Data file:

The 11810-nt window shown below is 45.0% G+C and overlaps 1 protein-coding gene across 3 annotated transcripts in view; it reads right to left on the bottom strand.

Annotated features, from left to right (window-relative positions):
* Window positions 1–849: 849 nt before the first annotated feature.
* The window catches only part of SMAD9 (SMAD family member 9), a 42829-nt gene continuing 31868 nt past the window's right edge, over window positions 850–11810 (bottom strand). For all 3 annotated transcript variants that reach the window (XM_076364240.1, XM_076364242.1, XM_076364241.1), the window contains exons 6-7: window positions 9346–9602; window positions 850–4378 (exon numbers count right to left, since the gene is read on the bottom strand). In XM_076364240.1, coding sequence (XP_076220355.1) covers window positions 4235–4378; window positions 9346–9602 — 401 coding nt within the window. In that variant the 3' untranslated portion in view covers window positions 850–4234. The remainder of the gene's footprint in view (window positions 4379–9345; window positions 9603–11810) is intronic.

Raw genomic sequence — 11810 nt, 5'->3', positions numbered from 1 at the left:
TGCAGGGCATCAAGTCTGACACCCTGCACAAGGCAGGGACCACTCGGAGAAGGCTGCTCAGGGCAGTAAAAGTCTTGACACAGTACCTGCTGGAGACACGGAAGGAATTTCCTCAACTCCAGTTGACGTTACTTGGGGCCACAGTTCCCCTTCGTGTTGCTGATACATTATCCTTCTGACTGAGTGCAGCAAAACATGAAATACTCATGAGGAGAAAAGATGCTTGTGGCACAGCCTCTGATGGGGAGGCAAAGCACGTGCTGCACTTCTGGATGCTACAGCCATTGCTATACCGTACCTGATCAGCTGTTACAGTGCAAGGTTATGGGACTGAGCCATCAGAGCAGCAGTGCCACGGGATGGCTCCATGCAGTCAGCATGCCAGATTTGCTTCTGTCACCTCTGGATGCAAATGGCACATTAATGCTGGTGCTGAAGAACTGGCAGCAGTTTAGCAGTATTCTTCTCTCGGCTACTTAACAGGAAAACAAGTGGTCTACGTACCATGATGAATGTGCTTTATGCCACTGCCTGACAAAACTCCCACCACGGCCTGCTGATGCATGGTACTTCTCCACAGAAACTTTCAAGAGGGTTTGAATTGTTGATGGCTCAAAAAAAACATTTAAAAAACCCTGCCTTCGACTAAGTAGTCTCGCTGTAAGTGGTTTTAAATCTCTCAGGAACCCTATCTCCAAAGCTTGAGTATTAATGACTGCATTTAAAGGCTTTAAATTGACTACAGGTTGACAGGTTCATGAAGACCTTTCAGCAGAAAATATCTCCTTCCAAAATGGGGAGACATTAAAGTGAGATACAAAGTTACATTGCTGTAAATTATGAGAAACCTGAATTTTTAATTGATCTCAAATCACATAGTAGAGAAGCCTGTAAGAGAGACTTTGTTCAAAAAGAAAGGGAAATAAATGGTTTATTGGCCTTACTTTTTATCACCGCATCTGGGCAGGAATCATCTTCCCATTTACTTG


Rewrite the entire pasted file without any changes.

The 11810-nt window shown below is 45.0% G+C and overlaps 1 protein-coding gene across 3 annotated transcripts in view; it reads right to left on the bottom strand.

Annotated features, from left to right (window-relative positions):
* Window positions 1–849: 849 nt before the first annotated feature.
* The window catches only part of SMAD9 (SMAD family member 9), a 42829-nt gene continuing 31868 nt past the window's right edge, over window positions 850–11810 (bottom strand). For all 3 annotated transcript variants that reach the window (XM_076364240.1, XM_076364242.1, XM_076364241.1), the window contains exons 6-7: window positions 9346–9602; window positions 850–4378 (exon numbers count right to left, since the gene is read on the bottom strand). In XM_076364240.1, coding sequence (XP_076220355.1) covers window positions 4235–4378; window positions 9346–9602 — 401 coding nt within the window. In that variant the 3' untranslated portion in view covers window positions 850–4234. The remainder of the gene's footprint in view (window positions 4379–9345; window positions 9603–11810) is intronic.

Raw genomic sequence — 11810 nt, 5'->3', positions numbered from 1 at the left:
TGCAGGGCATCAAGTCTGACACCCTGCACAAGGCAGGGACCACTCGGAGAAGGCTGCTCAGGGCAGTAAAAGTCTTGACACAGTACCTGCTGGAGACACGGAAGGAATTTCCTCAACTCCAGTTGACGTTACTTGGGGCCACAGTTCCCCTTCGTGTTGCTGATACATTATCCTTCTGACTGAGTGCAGCAAAACATGAAATACTCATGAGGAGAAAAGATGCTTGTGGCACAGCCTCTGATGGGGAGGCAAAGCACGTGCTGCACTTCTGGATGCTACAGCCATTGCTATACCGTACCTGATCAGCTGTTACAGTGCAAGGTTATGGGACTGAGCCATCAGAGCAGCAGTGCCACGGGATGGCTCCATGCAGTCAGCATGCCAGATTTGCTTCTGTCACCTCTGGATGCAAATGGCACATTAATGCTGGTGCTGAAGAACTGGCAGCAGTTTAGCAGTATTCTTCTCTCGGCTACTTAACAGGAAAACAAGTGGTCTACGTACCATGATGAATGTGCTTTATGCCACTGCCTGACAAAACTCCCACCACGGCCTGCTGATGCATGGTACTTCTCCACAGAAACTTTCAAGAGGGTTTGAATTGTTGATGGCTCAAAAAAAACATTTAAAAAACCCTGCCTTCGACTAAGTAGTCTCGCTGTAAGTGGTTTTAAATCTCTCAGGAACCCTATCTCCAAAGCTTGAGTATTAATGACTGCATTTAAAGGCTTTAAATTGACTACAGGTTGACAGGTTCATGAAGACCTTTCAGCAGAAAATATCTCCTTCCAAAATGGGGAGACATTAAAGTGAGATACAAAGTTACATTGCTGTAAATTATGAGAAACCTGAATTTTTAATTGATCTCAAATCACATAGTAGAGAAGCCTGTAAGAGAGACTTTGTTCAAAAAGAAAGGGAAATAAATGGTTTATTGGCCTTACTTTTTATCACCGCATCTGGGCAGGAATCATCTTCCCATTTACTTG